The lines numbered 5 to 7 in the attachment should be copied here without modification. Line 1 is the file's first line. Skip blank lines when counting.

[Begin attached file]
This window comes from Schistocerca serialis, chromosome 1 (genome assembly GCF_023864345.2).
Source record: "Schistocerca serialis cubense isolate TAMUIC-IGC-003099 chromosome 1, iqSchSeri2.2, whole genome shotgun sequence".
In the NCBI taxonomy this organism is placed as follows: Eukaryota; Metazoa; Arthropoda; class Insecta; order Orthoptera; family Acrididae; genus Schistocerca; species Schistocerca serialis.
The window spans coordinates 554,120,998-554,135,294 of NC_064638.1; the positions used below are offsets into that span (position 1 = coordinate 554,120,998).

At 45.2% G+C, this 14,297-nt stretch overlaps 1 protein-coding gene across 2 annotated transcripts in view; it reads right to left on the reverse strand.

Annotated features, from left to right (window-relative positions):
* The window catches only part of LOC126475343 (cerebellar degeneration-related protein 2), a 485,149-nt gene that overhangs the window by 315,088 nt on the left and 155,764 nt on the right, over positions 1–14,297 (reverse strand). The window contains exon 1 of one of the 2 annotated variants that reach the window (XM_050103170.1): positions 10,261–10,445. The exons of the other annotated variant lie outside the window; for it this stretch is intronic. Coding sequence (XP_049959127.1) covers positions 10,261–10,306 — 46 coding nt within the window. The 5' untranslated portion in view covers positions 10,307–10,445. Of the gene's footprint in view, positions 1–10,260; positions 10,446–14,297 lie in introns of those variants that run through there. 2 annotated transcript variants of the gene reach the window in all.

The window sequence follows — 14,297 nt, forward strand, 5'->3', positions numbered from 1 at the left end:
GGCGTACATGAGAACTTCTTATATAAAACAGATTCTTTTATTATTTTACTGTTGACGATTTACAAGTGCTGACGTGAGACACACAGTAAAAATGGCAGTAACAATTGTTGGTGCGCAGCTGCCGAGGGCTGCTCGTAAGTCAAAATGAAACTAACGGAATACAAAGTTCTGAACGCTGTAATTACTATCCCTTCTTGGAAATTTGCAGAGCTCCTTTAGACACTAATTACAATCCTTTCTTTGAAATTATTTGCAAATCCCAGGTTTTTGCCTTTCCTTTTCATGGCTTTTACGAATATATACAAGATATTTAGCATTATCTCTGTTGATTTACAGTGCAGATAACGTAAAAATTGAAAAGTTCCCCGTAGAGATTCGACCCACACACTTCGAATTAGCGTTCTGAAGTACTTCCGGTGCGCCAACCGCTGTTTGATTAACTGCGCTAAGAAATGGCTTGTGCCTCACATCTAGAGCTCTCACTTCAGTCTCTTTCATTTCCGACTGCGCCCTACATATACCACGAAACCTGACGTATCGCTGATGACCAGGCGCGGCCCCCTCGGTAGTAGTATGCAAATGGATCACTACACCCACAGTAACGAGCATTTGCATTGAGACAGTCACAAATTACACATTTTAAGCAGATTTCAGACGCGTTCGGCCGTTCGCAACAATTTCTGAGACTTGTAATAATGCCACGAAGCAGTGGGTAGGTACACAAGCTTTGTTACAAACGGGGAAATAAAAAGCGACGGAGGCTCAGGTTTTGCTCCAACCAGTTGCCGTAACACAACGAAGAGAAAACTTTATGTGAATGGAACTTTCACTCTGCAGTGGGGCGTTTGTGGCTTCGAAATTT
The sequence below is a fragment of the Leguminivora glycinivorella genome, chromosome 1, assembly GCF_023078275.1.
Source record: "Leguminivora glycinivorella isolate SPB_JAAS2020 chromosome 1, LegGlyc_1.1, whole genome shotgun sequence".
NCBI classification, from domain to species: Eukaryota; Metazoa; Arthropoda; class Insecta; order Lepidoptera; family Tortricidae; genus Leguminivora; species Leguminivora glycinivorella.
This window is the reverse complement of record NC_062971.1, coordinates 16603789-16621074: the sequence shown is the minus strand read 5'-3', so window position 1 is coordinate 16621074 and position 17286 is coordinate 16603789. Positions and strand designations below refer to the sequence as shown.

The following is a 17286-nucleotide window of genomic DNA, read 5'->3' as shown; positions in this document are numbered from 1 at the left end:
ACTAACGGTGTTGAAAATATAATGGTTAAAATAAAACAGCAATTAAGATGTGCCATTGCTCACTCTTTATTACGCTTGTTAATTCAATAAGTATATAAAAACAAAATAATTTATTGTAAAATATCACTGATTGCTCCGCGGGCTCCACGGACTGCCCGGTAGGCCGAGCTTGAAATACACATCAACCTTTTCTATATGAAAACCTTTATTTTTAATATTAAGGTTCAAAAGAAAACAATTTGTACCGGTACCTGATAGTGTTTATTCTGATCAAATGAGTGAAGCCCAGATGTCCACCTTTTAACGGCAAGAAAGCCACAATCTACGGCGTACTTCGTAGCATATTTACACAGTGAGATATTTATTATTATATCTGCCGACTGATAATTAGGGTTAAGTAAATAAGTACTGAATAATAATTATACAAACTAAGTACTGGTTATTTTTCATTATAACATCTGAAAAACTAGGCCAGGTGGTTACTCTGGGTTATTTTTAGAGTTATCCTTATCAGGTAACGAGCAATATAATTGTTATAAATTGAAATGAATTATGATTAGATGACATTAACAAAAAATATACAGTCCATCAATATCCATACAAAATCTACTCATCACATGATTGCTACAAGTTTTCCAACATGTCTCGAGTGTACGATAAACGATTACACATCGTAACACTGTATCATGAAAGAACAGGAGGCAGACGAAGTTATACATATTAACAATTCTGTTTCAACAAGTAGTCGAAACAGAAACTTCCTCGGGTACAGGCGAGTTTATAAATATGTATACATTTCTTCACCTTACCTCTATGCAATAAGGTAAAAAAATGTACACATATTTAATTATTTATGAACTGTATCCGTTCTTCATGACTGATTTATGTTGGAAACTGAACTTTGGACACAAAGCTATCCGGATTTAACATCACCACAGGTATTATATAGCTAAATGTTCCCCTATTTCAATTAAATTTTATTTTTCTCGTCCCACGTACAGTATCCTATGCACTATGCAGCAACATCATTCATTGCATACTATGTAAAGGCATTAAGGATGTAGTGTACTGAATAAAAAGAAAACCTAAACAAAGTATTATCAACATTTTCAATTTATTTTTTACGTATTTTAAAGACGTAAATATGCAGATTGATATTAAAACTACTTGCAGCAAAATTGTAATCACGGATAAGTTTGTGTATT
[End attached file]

At 45.2% G+C, this 14,297-nt stretch overlaps 1 protein-coding gene across 2 annotated transcripts in view; it reads right to left on the reverse strand.

Annotated features, from left to right (window-relative positions):
* The window catches only part of LOC126475343 (cerebellar degeneration-related protein 2), a 485,149-nt gene that overhangs the window by 315,088 nt on the left and 155,764 nt on the right, over positions 1–14,297 (reverse strand). The window contains exon 1 of one of the 2 annotated variants that reach the window (XM_050103170.1): positions 10,261–10,445. The exons of the other annotated variant lie outside the window; for it this stretch is intronic. Coding sequence (XP_049959127.1) covers positions 10,261–10,306 — 46 coding nt within the window. The 5' untranslated portion in view covers positions 10,307–10,445. Of the gene's footprint in view, positions 1–10,260; positions 10,446–14,297 lie in introns of those variants that run through there. 2 annotated transcript variants of the gene reach the window in all.